New Delhi: The Indian Government issued a notification last week empowering the Vice Chief of the Army to make direct ‘emergency procurements’ of weapons to the tune of about 40,000 crores. The directive allows the Army to purchase weapons intended for intense ‘short wars’ without having to go through the red tape of Indian bureaucracy. The Army had reportedly identified deficiencies in about 46 types of ammunition and a few spares for about 10 different weapons platforms. The move comes amid border tensions with China and Pakistan, aiming to empower the Indian Army to tackle emergency war scenarios.
According to sources in the Defence Ministry, an internal audit was done after the Uri attacks to gauge the Army’s readiness to battle emergency wars. Although the Special Forces of the Army carried out surgical strikes about 10 days after the attack, the audit exposed certain lapses in the Army’s weapons procurement in order to fight a critical short battle – lasting an estimated 15 days. Prime Minister Modi had said during his interactions with the Military Commanders last year that while full-fledged wars were a rarity, short intense wars were a possibility. He stated that these must be dealt with clinical precision. Thereafter, in the aftermath of the Uri attacks, the Army made procurements to the tune of 12,000 crores through about 19 separate contracts. 11 contracts out of the 19 were exclusively on spares and ammunition.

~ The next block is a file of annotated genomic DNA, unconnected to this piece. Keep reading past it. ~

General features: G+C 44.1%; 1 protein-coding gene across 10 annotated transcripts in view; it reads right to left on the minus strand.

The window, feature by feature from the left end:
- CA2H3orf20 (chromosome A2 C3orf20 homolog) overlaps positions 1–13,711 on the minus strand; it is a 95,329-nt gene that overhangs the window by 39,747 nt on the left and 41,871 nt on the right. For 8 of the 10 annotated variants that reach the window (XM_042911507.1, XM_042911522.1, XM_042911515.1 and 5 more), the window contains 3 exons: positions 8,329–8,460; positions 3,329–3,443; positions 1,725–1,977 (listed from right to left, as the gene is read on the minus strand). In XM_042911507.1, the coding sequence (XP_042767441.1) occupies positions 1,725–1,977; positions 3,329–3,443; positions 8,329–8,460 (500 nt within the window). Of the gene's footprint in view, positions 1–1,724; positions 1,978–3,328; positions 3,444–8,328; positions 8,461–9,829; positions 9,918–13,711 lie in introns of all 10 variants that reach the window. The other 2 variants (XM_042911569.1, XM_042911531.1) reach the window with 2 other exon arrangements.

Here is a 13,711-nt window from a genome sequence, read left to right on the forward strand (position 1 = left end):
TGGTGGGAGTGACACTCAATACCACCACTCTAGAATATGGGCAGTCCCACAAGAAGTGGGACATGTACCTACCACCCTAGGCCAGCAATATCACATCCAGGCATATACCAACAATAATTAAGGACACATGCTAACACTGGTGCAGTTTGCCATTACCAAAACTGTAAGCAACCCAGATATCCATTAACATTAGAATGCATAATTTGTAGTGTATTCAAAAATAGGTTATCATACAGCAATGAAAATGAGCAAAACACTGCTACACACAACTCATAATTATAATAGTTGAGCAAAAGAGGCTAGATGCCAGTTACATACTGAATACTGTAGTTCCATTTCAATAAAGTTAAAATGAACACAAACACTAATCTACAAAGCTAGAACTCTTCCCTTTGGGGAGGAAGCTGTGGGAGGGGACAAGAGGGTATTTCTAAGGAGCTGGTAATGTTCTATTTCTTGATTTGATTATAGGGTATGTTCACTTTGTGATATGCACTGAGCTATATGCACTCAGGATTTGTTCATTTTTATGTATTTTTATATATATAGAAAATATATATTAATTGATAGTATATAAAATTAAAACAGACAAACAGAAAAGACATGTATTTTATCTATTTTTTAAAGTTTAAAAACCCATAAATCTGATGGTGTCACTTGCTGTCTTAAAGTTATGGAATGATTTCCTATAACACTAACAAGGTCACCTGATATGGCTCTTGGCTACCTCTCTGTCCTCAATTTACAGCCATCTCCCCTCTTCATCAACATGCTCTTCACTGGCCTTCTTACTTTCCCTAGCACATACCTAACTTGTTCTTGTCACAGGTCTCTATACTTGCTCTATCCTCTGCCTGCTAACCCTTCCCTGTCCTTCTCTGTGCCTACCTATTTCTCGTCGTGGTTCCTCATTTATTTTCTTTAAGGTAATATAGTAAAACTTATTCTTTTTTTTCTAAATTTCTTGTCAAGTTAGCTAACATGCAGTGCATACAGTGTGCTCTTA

The provision has made the Army more self-dependent, not having to wait on Bureaucrats to do their bidding during emergencies. A ministry official stated, “With this notification, Army does not have to go through the Defence Acquisition Council or Cabinet Committee on Security. All purchases under the category of emergency procurement will be done at the office of the Vice Chief of Army.” The Government has initiated this move with the belief that the Indian Army must be self-sufficient enough to meet its own requirements, adding that the Air Force and Navy would soon be given similar powers.